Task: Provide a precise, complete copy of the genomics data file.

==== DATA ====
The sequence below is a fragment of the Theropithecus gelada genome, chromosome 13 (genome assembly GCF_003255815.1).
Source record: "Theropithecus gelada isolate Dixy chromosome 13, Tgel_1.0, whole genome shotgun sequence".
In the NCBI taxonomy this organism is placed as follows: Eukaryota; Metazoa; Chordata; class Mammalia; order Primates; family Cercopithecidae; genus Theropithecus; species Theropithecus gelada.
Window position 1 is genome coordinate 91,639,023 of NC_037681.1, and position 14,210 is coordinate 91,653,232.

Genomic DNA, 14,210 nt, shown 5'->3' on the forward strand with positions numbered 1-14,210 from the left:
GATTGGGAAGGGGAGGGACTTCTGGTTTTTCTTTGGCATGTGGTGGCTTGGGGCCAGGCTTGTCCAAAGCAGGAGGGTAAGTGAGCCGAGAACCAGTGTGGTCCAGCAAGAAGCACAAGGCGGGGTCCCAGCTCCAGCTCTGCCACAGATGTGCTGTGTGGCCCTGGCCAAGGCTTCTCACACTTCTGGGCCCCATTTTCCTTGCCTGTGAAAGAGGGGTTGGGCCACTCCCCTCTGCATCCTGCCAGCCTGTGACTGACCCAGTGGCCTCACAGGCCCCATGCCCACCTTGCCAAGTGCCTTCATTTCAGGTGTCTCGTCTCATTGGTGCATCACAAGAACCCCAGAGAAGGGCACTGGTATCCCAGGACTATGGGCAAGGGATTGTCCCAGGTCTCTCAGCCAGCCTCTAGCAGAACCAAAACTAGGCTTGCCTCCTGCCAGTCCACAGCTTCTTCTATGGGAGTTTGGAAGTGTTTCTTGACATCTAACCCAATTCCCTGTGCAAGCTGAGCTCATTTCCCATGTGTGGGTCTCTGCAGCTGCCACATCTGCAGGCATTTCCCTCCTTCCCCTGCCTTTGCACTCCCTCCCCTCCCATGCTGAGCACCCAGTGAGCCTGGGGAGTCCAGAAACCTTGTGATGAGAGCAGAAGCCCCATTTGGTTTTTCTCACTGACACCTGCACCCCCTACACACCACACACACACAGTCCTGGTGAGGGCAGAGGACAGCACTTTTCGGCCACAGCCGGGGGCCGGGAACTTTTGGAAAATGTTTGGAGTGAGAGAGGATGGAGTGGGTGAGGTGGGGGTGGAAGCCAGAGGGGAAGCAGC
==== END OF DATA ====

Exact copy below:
The sequence below is a fragment of the Theropithecus gelada genome, chromosome 13 (genome assembly GCF_003255815.1).
Source record: "Theropithecus gelada isolate Dixy chromosome 13, Tgel_1.0, whole genome shotgun sequence".
In the NCBI taxonomy this organism is placed as follows: Eukaryota; Metazoa; Chordata; class Mammalia; order Primates; family Cercopithecidae; genus Theropithecus; species Theropithecus gelada.
Window position 1 is genome coordinate 91,639,023 of NC_037681.1, and position 14,210 is coordinate 91,653,232.

Genomic DNA, 14,210 nt, shown 5'->3' on the forward strand with positions numbered 1-14,210 from the left:
GATTGGGAAGGGGAGGGACTTCTGGTTTTTCTTTGGCATGTGGTGGCTTGGGGCCAGGCTTGTCCAAAGCAGGAGGGTAAGTGAGCCGAGAACCAGTGTGGTCCAGCAAGAAGCACAAGGCGGGGTCCCAGCTCCAGCTCTGCCACAGATGTGCTGTGTGGCCCTGGCCAAGGCTTCTCACACTTCTGGGCCCCATTTTCCTTGCCTGTGAAAGAGGGGTTGGGCCACTCCCCTCTGCATCCTGCCAGCCTGTGACTGACCCAGTGGCCTCACAGGCCCCATGCCCACCTTGCCAAGTGCCTTCATTTCAGGTGTCTCGTCTCATTGGTGCATCACAAGAACCCCAGAGAAGGGCACTGGTATCCCAGGACTATGGGCAAGGGATTGTCCCAGGTCTCTCAGCCAGCCTCTAGCAGAACCAAAACTAGGCTTGCCTCCTGCCAGTCCACAGCTTCTTCTATGGGAGTTTGGAAGTGTTTCTTGACATCTAACCCAATTCCCTGTGCAAGCTGAGCTCATTTCCCATGTGTGGGTCTCTGCAGCTGCCACATCTGCAGGCATTTCCCTCCTTCCCCTGCCTTTGCACTCCCTCCCCTCCCATGCTGAGCACCCAGTGAGCCTGGGGAGTCCAGAAACCTTGTGATGAGAGCAGAAGCCCCATTTGGTTTTTCTCACTGACACCTGCACCCCCTACACACCACACACACACAGTCCTGGTGAGGGCAGAGGACAGCACTTTTCGGCCACAGCCGGGGGCCGGGAACTTTTGGAAAATGTTTGGAGTGAGAGAGGATGGAGTGGGTGAGGTGGGGGTGGAAGCCAGAGGGGAAGCAGC